How Blue Holes Are Formed

blue hole bay, long island, bahamas

Blue Hole Bay – Long Island, Bahamas

Of all the alluring and mysterious dive sites in the world, blue holes tend to be at the top of many divers’ must-dive lists, and it’s not hard to understand why. From above, these natural formations appear as an eerie portal into the deep unknown, often a deep shade of midnight blue that contrasts sharply with the turquoise waters that typically surround it. They certainly have their place in the folklore of the regions in which they occur, but as it turns out, their origins are not all that mystical. So how is a blue hole formed?

To begin with, blue holes are, quite simply, holes in the earth that are filled with water, which can be a mixture of salt and fresh water. They are named quite literally for the deep blue coloration of the waters within, typically most strongly perceived when viewed from an elevated location. Their color comes from the refraction and reflection of light in the deep column of water they contain. Some of the world’s larger blue holes also feature side passages that lead off of the main chamber into other passageways. Our planet’s deepest such hole is Dean’s Blue Hole in the Bahamas, measured to a depth of over 200 meters.

The formation of these curious features began many millennia ago. During the Ice Age, sea levels were nearly 100 meters lower than they are in present day. Over time, glacial runoff began dissolving the limestone ground, forming sinkholes with massive caverns below. The ceilings of these caverns would eventually collapse, leaving deep holes in their wake. As the glaciers of the Ice Age steadily melted, the deep holes in the ground were filled with water to create the blue holes we are so fascinated with today. Some holes continue to expand from the continued reaction of organic chemicals in the water eating away at the limestone and other rocks around the hole’s column.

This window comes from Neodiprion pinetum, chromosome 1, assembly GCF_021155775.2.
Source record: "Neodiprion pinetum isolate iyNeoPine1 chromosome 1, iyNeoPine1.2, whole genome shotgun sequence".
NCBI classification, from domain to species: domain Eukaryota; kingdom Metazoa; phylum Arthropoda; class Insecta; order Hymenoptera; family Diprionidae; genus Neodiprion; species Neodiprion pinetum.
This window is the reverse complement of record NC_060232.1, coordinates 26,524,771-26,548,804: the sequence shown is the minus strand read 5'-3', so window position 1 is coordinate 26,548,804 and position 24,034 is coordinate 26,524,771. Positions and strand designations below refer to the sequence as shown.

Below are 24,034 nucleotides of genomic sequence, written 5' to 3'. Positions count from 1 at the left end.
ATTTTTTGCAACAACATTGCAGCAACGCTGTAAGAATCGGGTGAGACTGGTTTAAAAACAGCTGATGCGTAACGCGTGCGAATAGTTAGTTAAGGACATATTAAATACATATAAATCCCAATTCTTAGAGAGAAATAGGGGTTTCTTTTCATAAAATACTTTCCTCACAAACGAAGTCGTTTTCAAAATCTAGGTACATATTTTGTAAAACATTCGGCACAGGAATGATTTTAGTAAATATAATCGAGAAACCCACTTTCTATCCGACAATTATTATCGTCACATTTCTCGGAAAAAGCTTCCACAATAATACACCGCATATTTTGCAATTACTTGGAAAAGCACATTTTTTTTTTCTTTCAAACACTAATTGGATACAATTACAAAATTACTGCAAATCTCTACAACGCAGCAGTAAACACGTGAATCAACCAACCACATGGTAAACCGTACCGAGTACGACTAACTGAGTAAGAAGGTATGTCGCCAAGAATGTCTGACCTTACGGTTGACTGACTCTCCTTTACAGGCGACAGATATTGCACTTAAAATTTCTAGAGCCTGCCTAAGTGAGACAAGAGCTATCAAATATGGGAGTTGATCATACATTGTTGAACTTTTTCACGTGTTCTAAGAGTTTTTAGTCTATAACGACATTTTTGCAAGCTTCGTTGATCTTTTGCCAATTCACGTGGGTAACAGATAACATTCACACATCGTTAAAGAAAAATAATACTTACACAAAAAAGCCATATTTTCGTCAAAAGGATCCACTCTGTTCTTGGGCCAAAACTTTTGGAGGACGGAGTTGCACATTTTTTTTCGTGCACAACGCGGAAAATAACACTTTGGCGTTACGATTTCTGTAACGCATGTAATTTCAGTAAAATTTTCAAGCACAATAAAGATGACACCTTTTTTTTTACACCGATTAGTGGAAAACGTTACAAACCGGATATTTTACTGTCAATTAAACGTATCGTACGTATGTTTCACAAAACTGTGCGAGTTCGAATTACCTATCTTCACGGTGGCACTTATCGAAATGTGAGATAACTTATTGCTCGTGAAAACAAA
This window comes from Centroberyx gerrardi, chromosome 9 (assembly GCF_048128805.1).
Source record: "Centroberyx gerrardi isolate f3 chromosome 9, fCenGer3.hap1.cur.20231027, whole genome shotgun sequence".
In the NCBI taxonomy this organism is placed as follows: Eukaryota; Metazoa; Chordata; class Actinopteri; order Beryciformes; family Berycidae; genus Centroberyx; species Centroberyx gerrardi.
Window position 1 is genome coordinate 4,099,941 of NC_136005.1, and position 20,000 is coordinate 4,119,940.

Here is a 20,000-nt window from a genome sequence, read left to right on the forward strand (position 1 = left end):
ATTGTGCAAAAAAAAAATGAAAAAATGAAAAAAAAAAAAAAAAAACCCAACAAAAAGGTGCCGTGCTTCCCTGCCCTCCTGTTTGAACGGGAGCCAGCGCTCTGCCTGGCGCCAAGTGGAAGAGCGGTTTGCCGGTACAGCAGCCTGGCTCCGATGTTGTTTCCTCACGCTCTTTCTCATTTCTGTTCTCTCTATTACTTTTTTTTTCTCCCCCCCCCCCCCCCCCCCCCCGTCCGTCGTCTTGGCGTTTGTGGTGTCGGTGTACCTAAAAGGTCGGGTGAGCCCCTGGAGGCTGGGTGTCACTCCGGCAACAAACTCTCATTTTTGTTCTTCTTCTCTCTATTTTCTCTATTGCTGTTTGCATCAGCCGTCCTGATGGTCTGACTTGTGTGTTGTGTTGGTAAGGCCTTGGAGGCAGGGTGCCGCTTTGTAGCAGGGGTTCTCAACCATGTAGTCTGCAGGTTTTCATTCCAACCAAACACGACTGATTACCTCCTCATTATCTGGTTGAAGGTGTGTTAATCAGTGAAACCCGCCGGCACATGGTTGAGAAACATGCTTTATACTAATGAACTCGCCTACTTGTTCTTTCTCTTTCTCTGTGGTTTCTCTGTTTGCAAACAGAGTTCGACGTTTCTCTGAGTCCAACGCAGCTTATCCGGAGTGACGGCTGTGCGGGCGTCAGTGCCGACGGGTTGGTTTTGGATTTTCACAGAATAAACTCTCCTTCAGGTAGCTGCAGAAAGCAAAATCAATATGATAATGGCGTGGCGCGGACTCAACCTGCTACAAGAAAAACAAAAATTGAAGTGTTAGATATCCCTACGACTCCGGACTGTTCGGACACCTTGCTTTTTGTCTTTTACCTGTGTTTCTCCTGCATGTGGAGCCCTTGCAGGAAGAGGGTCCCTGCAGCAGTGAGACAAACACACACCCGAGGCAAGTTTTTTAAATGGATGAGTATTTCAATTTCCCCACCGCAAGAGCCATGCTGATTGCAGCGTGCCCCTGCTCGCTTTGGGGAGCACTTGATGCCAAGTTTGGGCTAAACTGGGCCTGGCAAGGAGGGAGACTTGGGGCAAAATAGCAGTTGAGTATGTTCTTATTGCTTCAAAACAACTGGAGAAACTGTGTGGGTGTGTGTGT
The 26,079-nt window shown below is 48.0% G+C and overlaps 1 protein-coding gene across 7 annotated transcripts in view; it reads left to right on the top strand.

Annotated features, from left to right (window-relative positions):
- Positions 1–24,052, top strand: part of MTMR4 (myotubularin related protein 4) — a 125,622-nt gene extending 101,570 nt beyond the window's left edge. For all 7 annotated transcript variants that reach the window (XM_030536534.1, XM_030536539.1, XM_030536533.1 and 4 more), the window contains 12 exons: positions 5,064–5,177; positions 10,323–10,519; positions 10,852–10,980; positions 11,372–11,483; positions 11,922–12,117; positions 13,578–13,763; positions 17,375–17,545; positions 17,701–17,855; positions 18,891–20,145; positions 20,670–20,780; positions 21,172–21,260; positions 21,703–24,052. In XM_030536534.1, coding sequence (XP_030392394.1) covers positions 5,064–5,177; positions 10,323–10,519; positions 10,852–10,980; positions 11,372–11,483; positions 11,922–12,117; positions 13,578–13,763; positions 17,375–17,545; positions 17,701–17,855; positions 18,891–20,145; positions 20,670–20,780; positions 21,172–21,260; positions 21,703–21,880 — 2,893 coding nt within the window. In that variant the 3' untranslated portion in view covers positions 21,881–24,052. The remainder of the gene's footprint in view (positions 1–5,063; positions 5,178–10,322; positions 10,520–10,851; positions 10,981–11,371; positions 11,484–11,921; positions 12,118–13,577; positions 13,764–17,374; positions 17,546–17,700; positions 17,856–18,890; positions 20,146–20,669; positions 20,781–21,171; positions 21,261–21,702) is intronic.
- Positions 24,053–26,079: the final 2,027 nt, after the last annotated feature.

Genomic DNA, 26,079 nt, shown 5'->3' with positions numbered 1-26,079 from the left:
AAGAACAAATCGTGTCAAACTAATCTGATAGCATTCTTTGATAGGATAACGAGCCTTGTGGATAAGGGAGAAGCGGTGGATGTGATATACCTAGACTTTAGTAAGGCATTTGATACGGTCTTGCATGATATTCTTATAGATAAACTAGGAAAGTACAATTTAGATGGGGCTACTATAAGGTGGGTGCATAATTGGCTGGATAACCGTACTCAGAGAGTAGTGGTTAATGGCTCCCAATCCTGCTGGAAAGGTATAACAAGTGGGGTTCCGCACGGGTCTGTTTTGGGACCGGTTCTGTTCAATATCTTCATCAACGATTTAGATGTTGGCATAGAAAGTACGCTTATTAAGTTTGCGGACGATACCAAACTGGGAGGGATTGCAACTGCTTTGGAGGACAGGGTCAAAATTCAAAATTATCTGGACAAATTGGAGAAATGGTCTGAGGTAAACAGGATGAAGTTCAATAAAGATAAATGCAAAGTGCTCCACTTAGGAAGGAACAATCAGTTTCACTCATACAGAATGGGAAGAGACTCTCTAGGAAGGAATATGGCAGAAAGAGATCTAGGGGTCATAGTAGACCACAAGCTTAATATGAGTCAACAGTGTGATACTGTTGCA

andros island bahamas blue hole

Blue Hole – Andros Island, Bahamas

Not all of these holes were formed near the ocean. Some were formed in areas that are still landlocked, but contain side passages that lead to the ocean. The passages allow sea water to flow to the hole and fill it with the tides, which is why some inland holes will have saltwater. The inland formation of holes is usually by the same methods as oceanic holes. Some rare holes are far enough inland that they are filled exclusively with fresh water from falling rain or natural runoff, as is the case for many of Mexico’s cenotes.

The life within blue holes varies by geographic location, but the sheer age of the formation in which you can dive is fascinating enough to make blue holes some of the world’s most popular dive destinations.

Have you ever dived a blue hole?

Images via blueholebay.com, Marie-Ange Ostre

 


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Comments

  1. Nope. Where’s this one? What are the details on it?

  2. Does Blue Grotto in Florida count? :)

  3. Just did Belize last summer!!!

  4. So pretty!!!

  5. Bahamas!!

  6. Going to Guam next week, and will dive one there.

  7. Yes I have, the blue holes in the Bahamas are awesome! Try Dan’s Cave or The Magic Blue Hole (Cave training required)

  8. It’s deans blue hole. There’s a Vertical Blue free diving comp going on there right now.

  9. Did Blue Hole Dahab last Spring……

  10. Belize!

  11. Yeah, she’s not sad anymore :)

  12. Did the Blue Hole Belize eight years ago and passed the dive last year aboard the Sundancer once was enough

  13. Packing for Belize. We leave in the morning.

  14. NOT YET BUT IF IT HIS WILL I WILL DIVE THE BLUE HOLE

  15. Guam

  16. Daniel have fun, I’m on the Sundancer again in June can’t wait

  17. Guam and Palau, I miss diving!

  18. In 5 weeks!

  19. Palau and Dahab- fantastic!

  20. Guam and the best time to do it on a full moon night dive with no lights it’s incredible

  21. Dove a lot of pink ones. Even a brown one once or twice.

  22. Yes

  23. Dove the blue hole in belize. Best dive ever!

  24. Yes!!

  25. beautiful

  26. No but soon

  27. No but soon

  28. No. But did dive a cenote

  29. No. But did dive a cenote

  30. Belize

  31. Belize

  32. IN DAHAB

  33. IN DAHAB

  34. This is the Private Blue Hole in the Bahamas, where free divers do their thing.

  35. Bahamas has a ton of blue holes.. My favorite location is Cay Sal Banks…

  36. Not like this one!

  37. Belize -crossed it off the bucket list!

  38. Malta

  39. I went to a lecture by Ken Broad about his research and exploration of blue holes. Fascinating time capsules of ancient oceans.

  40. On a regular basis Blue Hole Santa Rosa New Mexico.

  41. Yup…145′ in Belize.

  42. No…but willing to have someone sponsor me so I can go.

  43. Belize. THE blue hole!

  44. Yep!

  45. Belize Blue Hole is great, but a fast down, and a short dive. Amazing though. You mention the cenotes in Mexico. Some have the halocline where salt water & fresh water meet. Amazing to dive through. Yey.

  46. Belize

  47. Planning on it next summer!

  48. Been to Belize twice…no Blue hole either time. Will keep trying

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